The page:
Tearing Children "In Half"

"...One way children learn to get along is to develop separate approaches and attitudes when dealing with each parent. In effect, they define their identity in terms of the parent they need to get along with. Over time this can cause a child to become uncertain about whom they are."

By: Michael G. Conner, Psy.D,


Many parents wonder why small children and even teenagers become disrespectful, defiant and disobedient toward their parents. There are actually many reasons why children become so difficult. The biggest reasons include lack of discipline, parent conflicts, alcohol and drugs and peer influences. There are many more reasons. Because there are many reasons it can be difficult for parents to know what to do.

To a large extent these problems are part of the natural process of growing up. But many kids get hung-up or have problems moving past this rebellious stage. The traditional approaches to these behavioral problems include the judicious use of rewards, incentive, consequences and punishment. These methods will work with many children and with some degree of success. Learning how to effectively use rewards, incentive, consequences and punishment is important. It is a foundation of parenting. But those methods alone arenít enough Ė especially when parents are contributing to the problem.

One important reason that children are so disrespectful, defiant and disobedient is because their parents are "tearing their children in half." I donít mean they are doing this physically. But some parents are tearing their kids apart psychologically. There are three ways that parents tear children apart.

  • Parents who are opposites. These are parents who have completely different values, attitudes, temperaments and goals in life. The decisions and reasons that these parents give their children seem arbitrary, inconsistent and confusing. This is especially hard to live with when a child is trying to please both parents and is afraid to disappoint them.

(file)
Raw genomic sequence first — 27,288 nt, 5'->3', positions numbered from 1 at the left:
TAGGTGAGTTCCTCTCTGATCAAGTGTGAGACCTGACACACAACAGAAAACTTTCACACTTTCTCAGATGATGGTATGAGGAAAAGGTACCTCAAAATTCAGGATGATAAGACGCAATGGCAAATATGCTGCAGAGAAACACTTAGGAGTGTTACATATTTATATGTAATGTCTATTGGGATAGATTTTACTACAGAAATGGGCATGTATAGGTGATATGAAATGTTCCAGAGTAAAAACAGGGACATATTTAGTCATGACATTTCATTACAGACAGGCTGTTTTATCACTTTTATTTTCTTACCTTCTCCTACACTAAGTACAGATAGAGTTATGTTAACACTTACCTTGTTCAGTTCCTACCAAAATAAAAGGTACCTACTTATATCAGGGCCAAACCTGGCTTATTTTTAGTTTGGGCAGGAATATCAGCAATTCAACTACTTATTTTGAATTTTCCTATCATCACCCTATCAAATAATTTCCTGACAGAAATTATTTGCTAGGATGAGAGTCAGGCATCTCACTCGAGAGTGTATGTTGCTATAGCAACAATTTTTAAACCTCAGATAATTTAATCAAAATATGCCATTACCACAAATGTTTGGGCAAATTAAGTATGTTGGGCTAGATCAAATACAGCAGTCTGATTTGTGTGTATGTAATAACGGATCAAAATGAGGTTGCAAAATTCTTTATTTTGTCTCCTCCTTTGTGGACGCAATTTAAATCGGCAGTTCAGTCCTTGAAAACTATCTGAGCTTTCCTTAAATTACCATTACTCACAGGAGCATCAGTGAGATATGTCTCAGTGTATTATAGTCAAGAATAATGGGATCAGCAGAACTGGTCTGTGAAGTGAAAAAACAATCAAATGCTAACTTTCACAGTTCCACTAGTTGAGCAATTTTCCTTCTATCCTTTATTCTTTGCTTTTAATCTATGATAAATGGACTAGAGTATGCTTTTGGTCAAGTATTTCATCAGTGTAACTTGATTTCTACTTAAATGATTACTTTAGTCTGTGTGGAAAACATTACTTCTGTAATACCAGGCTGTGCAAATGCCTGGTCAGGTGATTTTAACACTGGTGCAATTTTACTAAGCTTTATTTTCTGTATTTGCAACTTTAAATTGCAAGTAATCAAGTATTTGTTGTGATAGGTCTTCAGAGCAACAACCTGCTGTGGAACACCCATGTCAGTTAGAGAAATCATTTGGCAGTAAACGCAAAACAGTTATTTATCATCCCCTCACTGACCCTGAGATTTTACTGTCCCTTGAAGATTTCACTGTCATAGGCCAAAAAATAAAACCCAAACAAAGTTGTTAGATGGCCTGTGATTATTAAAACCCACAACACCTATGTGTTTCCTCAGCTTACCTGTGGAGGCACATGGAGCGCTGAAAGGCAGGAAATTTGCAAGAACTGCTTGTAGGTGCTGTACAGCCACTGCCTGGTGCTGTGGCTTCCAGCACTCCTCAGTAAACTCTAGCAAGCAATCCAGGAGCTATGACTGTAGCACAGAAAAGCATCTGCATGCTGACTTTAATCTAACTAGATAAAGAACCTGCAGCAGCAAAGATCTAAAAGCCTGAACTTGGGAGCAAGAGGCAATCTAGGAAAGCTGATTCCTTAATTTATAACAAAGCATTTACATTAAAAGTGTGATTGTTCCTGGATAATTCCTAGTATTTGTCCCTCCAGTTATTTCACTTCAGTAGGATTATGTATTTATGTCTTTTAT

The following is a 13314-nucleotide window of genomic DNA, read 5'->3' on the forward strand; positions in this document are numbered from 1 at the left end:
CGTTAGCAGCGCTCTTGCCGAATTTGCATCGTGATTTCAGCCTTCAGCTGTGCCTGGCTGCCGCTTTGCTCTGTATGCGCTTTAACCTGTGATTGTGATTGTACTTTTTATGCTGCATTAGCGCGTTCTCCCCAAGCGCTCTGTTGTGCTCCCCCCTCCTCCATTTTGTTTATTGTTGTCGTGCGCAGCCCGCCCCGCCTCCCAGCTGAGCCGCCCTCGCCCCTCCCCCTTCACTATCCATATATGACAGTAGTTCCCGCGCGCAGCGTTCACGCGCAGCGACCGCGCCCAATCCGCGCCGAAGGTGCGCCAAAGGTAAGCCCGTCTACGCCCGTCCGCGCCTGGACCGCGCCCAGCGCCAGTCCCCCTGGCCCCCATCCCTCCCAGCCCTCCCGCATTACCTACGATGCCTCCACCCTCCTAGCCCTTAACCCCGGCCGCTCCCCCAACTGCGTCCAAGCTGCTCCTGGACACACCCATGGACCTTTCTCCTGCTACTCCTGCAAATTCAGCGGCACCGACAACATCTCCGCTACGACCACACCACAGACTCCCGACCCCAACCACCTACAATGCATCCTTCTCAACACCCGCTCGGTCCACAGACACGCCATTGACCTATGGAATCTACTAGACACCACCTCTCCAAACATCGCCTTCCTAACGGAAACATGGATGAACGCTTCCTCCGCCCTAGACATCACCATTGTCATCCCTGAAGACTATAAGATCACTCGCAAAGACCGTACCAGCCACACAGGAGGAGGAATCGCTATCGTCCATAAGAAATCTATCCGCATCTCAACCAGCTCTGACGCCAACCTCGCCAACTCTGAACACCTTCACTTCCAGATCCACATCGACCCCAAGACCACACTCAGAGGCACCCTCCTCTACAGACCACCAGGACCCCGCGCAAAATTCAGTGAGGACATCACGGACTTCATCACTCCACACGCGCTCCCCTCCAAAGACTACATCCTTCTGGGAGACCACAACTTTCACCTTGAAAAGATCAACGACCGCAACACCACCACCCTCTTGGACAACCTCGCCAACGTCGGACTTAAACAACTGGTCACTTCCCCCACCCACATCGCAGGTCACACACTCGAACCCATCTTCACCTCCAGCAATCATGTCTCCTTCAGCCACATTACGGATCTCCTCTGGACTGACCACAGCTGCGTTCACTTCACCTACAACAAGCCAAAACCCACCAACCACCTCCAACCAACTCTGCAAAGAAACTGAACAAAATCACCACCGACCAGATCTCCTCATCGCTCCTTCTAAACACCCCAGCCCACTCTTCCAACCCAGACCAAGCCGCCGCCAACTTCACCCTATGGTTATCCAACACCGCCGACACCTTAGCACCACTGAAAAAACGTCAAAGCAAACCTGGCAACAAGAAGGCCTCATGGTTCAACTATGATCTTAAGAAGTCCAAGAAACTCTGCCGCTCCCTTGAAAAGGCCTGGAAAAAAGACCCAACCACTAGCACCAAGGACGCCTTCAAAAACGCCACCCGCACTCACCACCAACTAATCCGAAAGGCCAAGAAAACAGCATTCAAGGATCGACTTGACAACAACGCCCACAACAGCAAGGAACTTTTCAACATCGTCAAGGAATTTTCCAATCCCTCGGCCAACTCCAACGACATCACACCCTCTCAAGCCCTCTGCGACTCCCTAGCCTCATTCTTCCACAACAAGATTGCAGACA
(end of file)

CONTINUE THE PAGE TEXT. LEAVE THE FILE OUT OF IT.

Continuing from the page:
• Parent who are conflicted. These are parents who canít agree on anything. They argue, fight or may become aggressive toward each other. As a result their child never knows what to think, what to say or do. They are afraid and lose respect for their parents.
  • Radically different parenting approaches. These are parents who disagree and are not consistent in their use of rewards, incentives, consequences and punishment. For example, one parent may never punish a child and the other may punish their child every time the child makes a mistake.

Small children canít explain how they feel very well, they just feel it. Fear usually results in crying, running, hiding or trying to find their parents. Sadness usually teaches kids how to receive and express support and comfort. Anger is supposed to teach other people to stay away and it teaches kids how to keep people away. As kids get older they start to anticipate how people will feel, what could happen next and what actions they can take that may influence the outcome. Part of belonging requires us to feel what other people feel, to understand what that means and how to respond to a given situation.

Imagine for a moment what it would be like to grow up with one parent who is crying and upset all the time and the other parent is not. What would it be like to live with one parent who is extremely angry in front of their child over little things and the other parent is never that way? How would you feel if the people that you loved and needed were always fighting and never agreed on anything? The answer is simple. Confused and conflicted inside. You probably wouldnít know what was important, how to feel or what to think. Even worse, you would need to find some way to get along with these people.